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jgharris, P.E.

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About jgharris, P.E.

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  • Engineering Field
    Protection & Control/Relay
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  • Calculator
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    Ocala, FL
  • Interests
    Traditional archery/traditionalbowhunting , kayaking/kayakfishing, gardening, cooking.

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  1. The last paragraph. Read it carefully! That's why I passed.
  2. You're a PE with electrical background and design experience. If they can afford you then you are a shoe-in. You're learning curve should be much lower and easier than a new hire out of college. I have worked as a field protection and control engineer for 8 years now but my first job out of college was as a substation design engineer for a utility. You're biggest hurdle will be learning what each component does inside the fence such as phase/neutral reactors, wavetraps, PTs/CCVTs, tuning units, power transformers, autotransformers, GSU transformers, SF6-gas/oil breaker differences and just the different types of bus work [IWCB, L, pipe,etc. different types of switches, ground grids, ground mats, etc. In a big company we used a set of design standards to do our projects. We then handed our marked up prints to a drafter to draft. Once drafted we had to do a review to verify all of the major issues and coordination with transmission line/relay engineering/etc all agreed and then it was released to the field for construction. If you're working for a small consulting company you'll probably do the engineering and the drafting. I would think that you'd get design/drafting standards from your customer right?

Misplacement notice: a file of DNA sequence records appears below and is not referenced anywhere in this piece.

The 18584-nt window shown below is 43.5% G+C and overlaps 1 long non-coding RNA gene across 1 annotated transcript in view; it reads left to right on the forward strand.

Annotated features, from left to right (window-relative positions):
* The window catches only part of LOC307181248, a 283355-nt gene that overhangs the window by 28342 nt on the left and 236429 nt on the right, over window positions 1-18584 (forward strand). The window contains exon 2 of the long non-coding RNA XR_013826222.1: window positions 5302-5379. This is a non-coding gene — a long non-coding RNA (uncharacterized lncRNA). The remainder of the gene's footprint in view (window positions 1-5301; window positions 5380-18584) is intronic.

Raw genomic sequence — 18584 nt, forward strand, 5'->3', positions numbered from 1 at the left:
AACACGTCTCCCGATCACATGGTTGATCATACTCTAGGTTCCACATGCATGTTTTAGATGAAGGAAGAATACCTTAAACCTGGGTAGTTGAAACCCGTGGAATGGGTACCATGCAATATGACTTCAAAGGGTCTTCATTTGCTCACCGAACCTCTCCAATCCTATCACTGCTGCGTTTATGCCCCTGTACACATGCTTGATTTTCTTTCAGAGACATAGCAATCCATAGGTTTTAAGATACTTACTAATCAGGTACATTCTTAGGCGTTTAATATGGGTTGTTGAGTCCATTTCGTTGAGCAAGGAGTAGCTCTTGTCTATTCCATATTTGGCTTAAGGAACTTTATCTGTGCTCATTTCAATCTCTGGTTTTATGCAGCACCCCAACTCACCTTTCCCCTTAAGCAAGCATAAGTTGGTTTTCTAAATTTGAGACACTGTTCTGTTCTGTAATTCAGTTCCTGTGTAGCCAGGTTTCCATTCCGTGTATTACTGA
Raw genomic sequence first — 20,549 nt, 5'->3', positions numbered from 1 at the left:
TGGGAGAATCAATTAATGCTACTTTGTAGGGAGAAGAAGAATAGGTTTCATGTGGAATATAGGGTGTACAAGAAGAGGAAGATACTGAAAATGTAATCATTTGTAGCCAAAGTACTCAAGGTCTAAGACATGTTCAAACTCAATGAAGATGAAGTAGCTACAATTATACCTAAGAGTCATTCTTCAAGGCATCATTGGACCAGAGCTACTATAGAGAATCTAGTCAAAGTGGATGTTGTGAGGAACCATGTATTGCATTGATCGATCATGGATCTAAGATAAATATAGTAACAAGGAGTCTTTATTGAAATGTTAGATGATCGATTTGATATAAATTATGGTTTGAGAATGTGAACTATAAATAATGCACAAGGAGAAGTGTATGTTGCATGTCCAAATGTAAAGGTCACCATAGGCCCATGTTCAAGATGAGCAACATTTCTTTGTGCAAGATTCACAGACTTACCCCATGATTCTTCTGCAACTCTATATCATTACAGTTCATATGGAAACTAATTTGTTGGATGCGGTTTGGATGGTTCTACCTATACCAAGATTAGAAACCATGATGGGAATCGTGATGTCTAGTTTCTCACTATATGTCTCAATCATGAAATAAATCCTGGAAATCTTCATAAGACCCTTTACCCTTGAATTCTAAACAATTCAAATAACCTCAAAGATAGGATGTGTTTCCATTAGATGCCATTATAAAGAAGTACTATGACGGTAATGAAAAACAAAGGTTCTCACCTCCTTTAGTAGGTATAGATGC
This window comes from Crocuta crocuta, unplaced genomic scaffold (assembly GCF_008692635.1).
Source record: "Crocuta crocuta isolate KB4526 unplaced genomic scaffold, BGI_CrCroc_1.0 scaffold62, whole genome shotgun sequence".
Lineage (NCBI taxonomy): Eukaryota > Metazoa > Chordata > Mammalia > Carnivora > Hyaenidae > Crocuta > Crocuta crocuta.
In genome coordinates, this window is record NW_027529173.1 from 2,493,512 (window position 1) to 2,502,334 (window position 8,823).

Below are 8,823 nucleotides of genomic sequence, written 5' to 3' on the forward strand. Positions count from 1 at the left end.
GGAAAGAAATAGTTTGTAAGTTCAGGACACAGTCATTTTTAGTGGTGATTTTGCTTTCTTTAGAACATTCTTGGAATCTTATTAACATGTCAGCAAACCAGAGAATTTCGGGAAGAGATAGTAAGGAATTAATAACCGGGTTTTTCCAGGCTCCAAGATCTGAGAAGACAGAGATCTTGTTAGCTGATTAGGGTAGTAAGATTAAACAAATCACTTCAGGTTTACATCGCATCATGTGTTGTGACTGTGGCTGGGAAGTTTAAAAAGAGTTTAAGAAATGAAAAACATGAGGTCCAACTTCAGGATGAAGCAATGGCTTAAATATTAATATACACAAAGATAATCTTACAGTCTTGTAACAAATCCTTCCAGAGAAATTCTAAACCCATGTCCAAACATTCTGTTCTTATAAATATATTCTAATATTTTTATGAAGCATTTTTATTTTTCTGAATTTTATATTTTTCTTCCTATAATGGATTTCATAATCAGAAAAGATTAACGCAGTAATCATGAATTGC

3. I took the SOPE course last year and passed. It was 6 weeks of HELL working fulltime and doing the course from 1900-2200 hrs 4 days per week. It was time consuming and taxing. I wish I had access to the material before the class began because the reading and homework assignments were quite severe but doable if you spent the time. All that being said, I took the course with the hopes that it would plug any holes in my theory knowledge and problem solving. I would spend all day at work then stay in my office doing homework and reading until class began. Then after a few cups of coffee/mountain dew, finally driving home 16 hours after I got to work. You know what? It was worth it! If you take that course without already being somewhat prepared for the exam you will drown the first week. I was probably 65%-75% prepared and it definitely sharpened my skills.
  4. Yes, the FBPE typically licenses you for two year intervals. I was licensed June 2016 and my fiance was licensed December 2015. Both her and my license (and every other PE in Florida) is schedule to expire 2/28/2017. Just FYI the Current, Active date is the expiration date... When you do a license search under your name what date does it display? If that date is 2/28/2017 you need to renew or you will have pay a late fee. I renewed about 2 weeks ago and within an hour of paying my license expiration date changed to 2019. Hope this helps and congrats!!